The potential for a landfall as soon as Tuesday prompted evacuations along a wide area of the Gulf Coast and sent people out to stock up on staples.
"I gassed up — truck and generator", John Corll, 59, a carpenter, said as he left a New Orleans coffee shop Monday morning. He went through Katrina in 2005 and was expecting a weaker storm this time, adding that he thinks the levee system is in better shape to handle a storm surge than when Katrina hit. "I think the state and local governments are much better prepared for the storm surge and emergencies," Corll said.
Isaac blew past the Florida Keys and was rolling northwestward over the open Gulf of Mexico on Monday. The National Hurricane Center predicted it would grow to a Category 1 hurricane over the warm water and possibly hit late Tuesday somewhere along a roughly 300-mile stretch from the bayous southwest of New Orleans to the Florida Panhandle.
That would be one day shy of seven years after Katrina struck catastrophically in 2005, although Katrina was a much stronger Category 5 storm with winds over 157 miles per hour. Isaac is expected to have top winds of around 90 mph when it hits land.
The size of the warning area and the storm's wide bands of rain and wind prompted emergency declarations in four states, and hurricane-tested residents were boarding up homes, sticking up on food and water or getting ready to evacuate.
On the Alabama coast, Billy Cannon, 72, was preparing to evacuate with several cars packed with family and four Chihuahuas from a home on a peninsula in Gulf Shores. Canon, who has lived on the coast for 30 years, said he thinks the order to evacuate Monday was premature.
"If it comes in, it's just going to be a big rain storm. I think they overreacted but I understand where they're coming from. It's safety," he said.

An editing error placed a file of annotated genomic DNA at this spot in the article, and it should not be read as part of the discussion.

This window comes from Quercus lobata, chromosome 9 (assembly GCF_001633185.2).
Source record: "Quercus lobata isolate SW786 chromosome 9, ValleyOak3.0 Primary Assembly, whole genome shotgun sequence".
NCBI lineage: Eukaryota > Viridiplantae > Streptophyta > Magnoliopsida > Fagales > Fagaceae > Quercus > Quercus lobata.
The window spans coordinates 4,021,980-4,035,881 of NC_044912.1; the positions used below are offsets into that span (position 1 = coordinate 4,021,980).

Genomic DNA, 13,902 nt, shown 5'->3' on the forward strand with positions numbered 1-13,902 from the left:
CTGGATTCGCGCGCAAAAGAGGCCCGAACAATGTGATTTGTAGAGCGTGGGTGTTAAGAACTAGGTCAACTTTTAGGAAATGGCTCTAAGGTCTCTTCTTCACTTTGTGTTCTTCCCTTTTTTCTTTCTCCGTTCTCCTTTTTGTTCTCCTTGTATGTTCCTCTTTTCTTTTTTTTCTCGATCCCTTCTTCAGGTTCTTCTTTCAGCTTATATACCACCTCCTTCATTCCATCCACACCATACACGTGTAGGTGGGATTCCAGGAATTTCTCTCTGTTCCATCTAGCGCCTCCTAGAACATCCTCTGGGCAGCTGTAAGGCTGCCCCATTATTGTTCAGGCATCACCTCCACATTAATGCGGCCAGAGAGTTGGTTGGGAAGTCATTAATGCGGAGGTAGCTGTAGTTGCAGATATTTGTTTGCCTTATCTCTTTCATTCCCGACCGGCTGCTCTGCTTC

The storm that left eight dead in Haiti blew past the Florida Keys with little damage and promised a drenching but little more for Tampa, where the planned Monday start of the Republican National Convention was pushed back a day in case Isaac passed closer to the bayside city.
Isaac could pack a watery double punch for the Gulf Coast. If it hits during high tide, Isaac could push floodwaters as deep as 12 feet onto shore in Louisiana, Mississippi and Alabama and up to six feet in the Florida Panhandle, while dumping up to 18 inches of rain over the region, the National Weather Service warned.
Louisiana Gov. Bobby Jindal called a state of emergency, and 53,000 residents of St. Charles Parish near New Orleans were told to leave ahead of the storm. Mississippi Gov. Phil Bryant, Florida Gov. Rick Scott and Alabama Gov. Robert Bentley also declared states of emergency.
The oncoming storm stopped work on rigs that account for 24 percent of daily oil production in the U.S. potion of the Gulf of Mexico and eight percent of daily natural gas production there, the federal Bureau of Safety and Environmental Enforcement said in its latest update Sunday.
The Gulf of Mexico accounts for 23 percent of total U.S. crude oil production, 7 percent of the nation's natural gas and more than 40 percent of refining capacity.
Several regional governors altered their plans for this week's GOP convention in Tampa. Bentley has canceled his trip, and Jindal said he's likely to do so unless the threat from the storm subsides. Scott gave up a chance to speak.
Amtrak cancelled train service in Louisiana for Tuesday and Wednesday. The route than runs from New York to New Orleans would end in Atlanta, while its route from Los Angeles to New Orleans would stop in San Antonio. Amtrak was also suspending part of its rail line between Miami and Orlando, Fla.
Grocery and home improvement stores as well as fuel stations in Louisiana reported brisk business as residents sought to prepare for Isaac. Some gas stations were running out of supplies.
Even though the storm was moving well west of Tampa, tropical storm-force winds and heavy rains were possible in the area because of Isaac's large size, forecasters said. A small group of protesters braved rainy weather Sunday and vowed to continue despite the weather, which already forced the Republicans to cancel Monday's opening session of the convention. Instead, the GOP will briefly gavel the gathering to order Monday afternoon and then recess until Tuesday.
The Gulf Coast hasn't been hit by a hurricane since 2008, when Dolly, Ike and Gustav all struck the region.